The Messenger

It’s taking me a little longer than I expected to finish Markus Zusak’s I am The Messenger.  I thought I would be able to breeze through it during the weekend, but the copy I have has around 350 pages, and it takes me a while to read something that long.  The book is easy enough to read; I just haven’t been reading as much these days due to other random activities.

Because of the seemingly mature content of the book at times, I find myself constantly turning back to the copyright page to make sure that it really is a “children’s book.”  The protagonist, Ed, a 19-year-old waste of space – a term, I’m sure, he would readily use to describe himself, often indulges in sexual thoughts about Audrey, his so-called best friend; and his choice of vocabulary isn’t what I would call appropriate for “children’s  book” readers.  Likewise, some of the topics presented in the book are also somewhat on the mature side.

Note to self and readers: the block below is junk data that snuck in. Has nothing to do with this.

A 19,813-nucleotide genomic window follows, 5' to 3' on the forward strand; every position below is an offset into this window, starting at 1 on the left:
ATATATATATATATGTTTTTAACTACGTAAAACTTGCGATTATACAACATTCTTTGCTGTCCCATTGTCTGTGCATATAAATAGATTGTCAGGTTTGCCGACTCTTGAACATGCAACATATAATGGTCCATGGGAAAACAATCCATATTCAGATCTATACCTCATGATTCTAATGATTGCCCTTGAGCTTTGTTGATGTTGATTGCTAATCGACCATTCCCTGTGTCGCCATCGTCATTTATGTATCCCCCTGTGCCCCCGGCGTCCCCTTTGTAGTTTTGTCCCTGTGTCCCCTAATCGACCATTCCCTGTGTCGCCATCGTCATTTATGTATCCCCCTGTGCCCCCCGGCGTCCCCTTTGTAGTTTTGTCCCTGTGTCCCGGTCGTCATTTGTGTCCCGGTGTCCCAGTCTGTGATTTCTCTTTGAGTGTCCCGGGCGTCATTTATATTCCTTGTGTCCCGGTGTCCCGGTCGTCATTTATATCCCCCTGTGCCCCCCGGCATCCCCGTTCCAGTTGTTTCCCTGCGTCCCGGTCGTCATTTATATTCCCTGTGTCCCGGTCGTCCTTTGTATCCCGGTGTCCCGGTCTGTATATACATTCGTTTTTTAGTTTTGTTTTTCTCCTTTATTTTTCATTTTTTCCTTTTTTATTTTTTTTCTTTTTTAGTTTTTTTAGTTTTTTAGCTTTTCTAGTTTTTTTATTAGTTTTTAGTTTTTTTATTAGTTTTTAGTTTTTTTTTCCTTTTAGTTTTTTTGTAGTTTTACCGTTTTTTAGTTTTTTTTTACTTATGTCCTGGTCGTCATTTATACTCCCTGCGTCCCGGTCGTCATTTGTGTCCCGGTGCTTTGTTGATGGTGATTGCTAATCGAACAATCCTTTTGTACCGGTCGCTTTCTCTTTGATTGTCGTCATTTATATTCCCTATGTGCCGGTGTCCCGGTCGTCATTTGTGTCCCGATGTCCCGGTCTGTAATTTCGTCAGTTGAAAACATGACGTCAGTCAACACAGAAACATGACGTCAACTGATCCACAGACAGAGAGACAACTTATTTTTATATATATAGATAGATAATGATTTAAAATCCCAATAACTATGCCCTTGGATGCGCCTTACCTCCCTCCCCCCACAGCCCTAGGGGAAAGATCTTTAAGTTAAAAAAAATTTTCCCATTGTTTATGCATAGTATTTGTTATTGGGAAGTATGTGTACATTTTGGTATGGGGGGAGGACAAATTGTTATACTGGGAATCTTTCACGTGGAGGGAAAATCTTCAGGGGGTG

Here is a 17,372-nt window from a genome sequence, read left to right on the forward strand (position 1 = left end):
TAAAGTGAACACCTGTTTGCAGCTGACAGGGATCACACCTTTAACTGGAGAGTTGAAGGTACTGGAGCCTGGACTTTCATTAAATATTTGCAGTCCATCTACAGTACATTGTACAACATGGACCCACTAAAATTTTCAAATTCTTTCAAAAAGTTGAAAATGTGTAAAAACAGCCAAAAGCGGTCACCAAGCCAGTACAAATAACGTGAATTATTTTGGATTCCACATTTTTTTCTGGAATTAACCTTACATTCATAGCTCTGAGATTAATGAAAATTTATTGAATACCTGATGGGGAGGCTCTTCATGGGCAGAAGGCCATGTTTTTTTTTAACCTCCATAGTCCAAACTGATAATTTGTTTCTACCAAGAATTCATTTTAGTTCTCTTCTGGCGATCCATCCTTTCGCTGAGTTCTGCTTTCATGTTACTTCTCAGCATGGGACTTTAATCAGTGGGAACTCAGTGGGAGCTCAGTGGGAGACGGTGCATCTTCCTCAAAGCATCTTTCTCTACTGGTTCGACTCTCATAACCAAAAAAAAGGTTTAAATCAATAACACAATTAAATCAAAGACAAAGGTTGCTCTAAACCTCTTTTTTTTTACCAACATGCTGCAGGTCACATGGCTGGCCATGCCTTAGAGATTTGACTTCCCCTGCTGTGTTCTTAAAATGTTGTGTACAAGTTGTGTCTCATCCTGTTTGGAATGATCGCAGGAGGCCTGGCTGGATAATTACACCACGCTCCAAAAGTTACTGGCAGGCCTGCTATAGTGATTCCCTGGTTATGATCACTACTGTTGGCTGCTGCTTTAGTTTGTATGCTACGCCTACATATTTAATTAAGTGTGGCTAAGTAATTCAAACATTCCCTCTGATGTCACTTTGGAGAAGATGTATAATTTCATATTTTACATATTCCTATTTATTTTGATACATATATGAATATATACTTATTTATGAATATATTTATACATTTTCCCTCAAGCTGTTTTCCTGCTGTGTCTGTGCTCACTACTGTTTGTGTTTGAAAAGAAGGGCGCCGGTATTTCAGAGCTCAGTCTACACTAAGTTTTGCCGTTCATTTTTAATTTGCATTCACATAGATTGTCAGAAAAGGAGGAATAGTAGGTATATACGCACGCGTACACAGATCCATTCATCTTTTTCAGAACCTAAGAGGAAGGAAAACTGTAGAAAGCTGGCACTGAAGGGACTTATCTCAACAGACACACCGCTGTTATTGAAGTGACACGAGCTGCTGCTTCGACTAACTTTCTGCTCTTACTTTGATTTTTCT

The book, essentially, is a “mystery” novel.  After unintentionally stopping a bank robbery, Ed finds himself the recipient of mysterious messages written on playing cards,  telling him to complete certain tasks, which, more often than not, includes him getting hurt physically. Ed, trying hopelessly to find meaning in his existence, does what he is told, and meets some very interesting, albeit not always friendly, people along the way.

So far I am the Messenger is an engaging read.  The book is divided into four parts which correspond to the four aces in a deck of cards.  In each ace, sent mysteriously to Ed, is written the task he has to complete.  The messages are usually cryptic and the clues get harder and harder as Ed goes through the four aces.  The tasks Ed performs throughout the book are more for himself than it is for the people he helps.  By changing other peoples’ lives, he is, ultimately, changing his own.

Ed talks directly to the readers as he narrates the events of the book, and his life, in a very casual, laidback, uninhibited way.  Obviously, readers will want to know who is sending Ed the cryptic messages, manipulating him to perform certain tasks.  It’s is, for me, the main pull of the book.

As I near the end of the book, my greatest fear is that the mysterious manipulators  will turn out to be some sketchy supernatural forces like god or destiny or fate, which he can’t escape and has no control over.

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